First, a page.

A new accountability law for schools will modify how schools in the state measure the performance of students and will “rate” schools based on how students perform. Senate file 57 was approved by the legislature in the most recent session and signed into law by the governor following the session. The 42-page law called “The Wyoming Accountability in Education Act” or “Enrolled Act No. 65,” modifies how schools across the state will measure and report student progress to the state and will rate schools based on their ability to keep in step with state and federal requirements for student performance.
“A couple of years ago, we were getting many reports that Hathaway students were not keeping their scholarships because they could not pass college level courses and had to drop credit hours and go into remedial courses that did not qualify for the required amount of credits to keep the scholarship,” said Rep. Elaine Harvey of Lovell. “We felt that Wyoming schools could do better at preparing kids to be ready for college when they got there. They were awarding diplomas that said the student successfully completed the required courses to meet the school’s standards, yet the students were floundering when they got to college.”
Four “major” areas are addressed in the new law including how students are tested, how results of those tests are reported, how principals and teachers are evaluated and how those evaluations are reported to the state, explained Big Horn County School District No. 2 Supt. Dan Coe. The law not only changes how students will be assessed, but will put schools under pressure to perform in that schools will be rated directly based on how their students perform.
One of the biggest changes is that high school juniors and seniors will be required to take the ACT test in place of the state’s standardized test known as PAWS. The state may even add some questions of its own to the test to be sure students are meeting both state and national standards. The change is expected to take place in the 2012-13 school year. Currently ACT is a voluntary test used primarily as a college entrance exam and to evaluate the level of Hathaway scholarships students receive for college.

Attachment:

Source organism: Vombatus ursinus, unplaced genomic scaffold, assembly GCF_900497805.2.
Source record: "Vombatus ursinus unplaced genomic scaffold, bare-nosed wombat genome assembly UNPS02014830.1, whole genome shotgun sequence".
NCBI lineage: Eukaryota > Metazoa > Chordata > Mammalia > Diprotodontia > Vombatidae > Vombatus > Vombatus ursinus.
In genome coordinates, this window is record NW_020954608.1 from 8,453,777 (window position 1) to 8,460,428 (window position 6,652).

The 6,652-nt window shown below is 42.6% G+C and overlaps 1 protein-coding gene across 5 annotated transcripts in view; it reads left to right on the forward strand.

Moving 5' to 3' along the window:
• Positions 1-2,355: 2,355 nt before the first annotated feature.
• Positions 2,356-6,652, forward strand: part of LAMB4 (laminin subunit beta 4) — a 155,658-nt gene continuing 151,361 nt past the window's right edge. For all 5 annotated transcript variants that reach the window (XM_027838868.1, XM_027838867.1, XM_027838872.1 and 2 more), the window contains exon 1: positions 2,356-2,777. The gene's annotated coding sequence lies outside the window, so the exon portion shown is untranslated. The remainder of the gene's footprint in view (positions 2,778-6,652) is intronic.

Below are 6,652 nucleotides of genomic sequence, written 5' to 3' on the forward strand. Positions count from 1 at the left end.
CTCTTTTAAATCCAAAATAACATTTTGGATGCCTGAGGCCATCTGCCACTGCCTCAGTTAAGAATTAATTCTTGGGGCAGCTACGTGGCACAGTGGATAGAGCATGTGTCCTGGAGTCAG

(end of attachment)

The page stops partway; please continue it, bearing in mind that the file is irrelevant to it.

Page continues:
The big difference is that the information will be provided to the state irrespective of the student’s plans to attend college and will be used by the state to rate the school’s performance.
“We’ve been doing student assessments forever,” said Coe. “We’ve had state assessments (PAWS) for quite a while. What’s different is that starting next year ACT will replace PAWS for 11th graders.”
Teachers and principals may also feel the pressure since information from their individual evaluations will also be examined by the state and will be somehow incorporated into the process that is used to evaluate schools.
According to Coe, the type of evaluation required is “nothing new” for his district, where a very rigorous and detailed system of evaluations has already been implemented. Most of the changes are in how the information will be reported to the state and how the information will be used by the state to evaluate schools.
“There is nothing new in the law in that principal and teacher evaluations must be tied to student performance, but it changes some of the requirements of districts in how they report that information to the state,” said Coe.
The law also focuses on the Wyoming content standards, again nothing new, according to Coe, who said it only changes how the information is reported to the state and used to evaluate schools.
Probably the biggest change of all is that schools will be subjected to a rating system that correlates directly to student performance. According to Harvey the legislature has appointed a select committee on school accountability to take on the task of designing a workable system or formula to rate the schools. The idea is to make children better prepared for college when they leave high school, she said. Eventually this information will be made available to the public.
“This area (school performance ratings) is really new,” explained Coe. “The focus is on school performance ratings. They (the legislature) say they are going to develop a process or some type of formula where there will be a score for each school in Wyoming and that score will be used on a tiered level to determine if the school is exceeding expectations, meeting expectations, partially meeting expectations or not meeting expectations.”
Coe expects that students will feel the difference in the testing in that the ACT is a “higher stakes” test. According to Coe, whether the information will be used to affect the student’s eligibility for graduation has not been determined yet, but “there is that possibility.”
Coe noted that legislators continually reminded the schools during the discussion of the new law that this is only the “first phase” of the process and indicated they will continue to study the methods used to make schools accountable for student achievement and plan to revisit the issue and may even add more requirements in the next legislative session.
By Patti Carpenter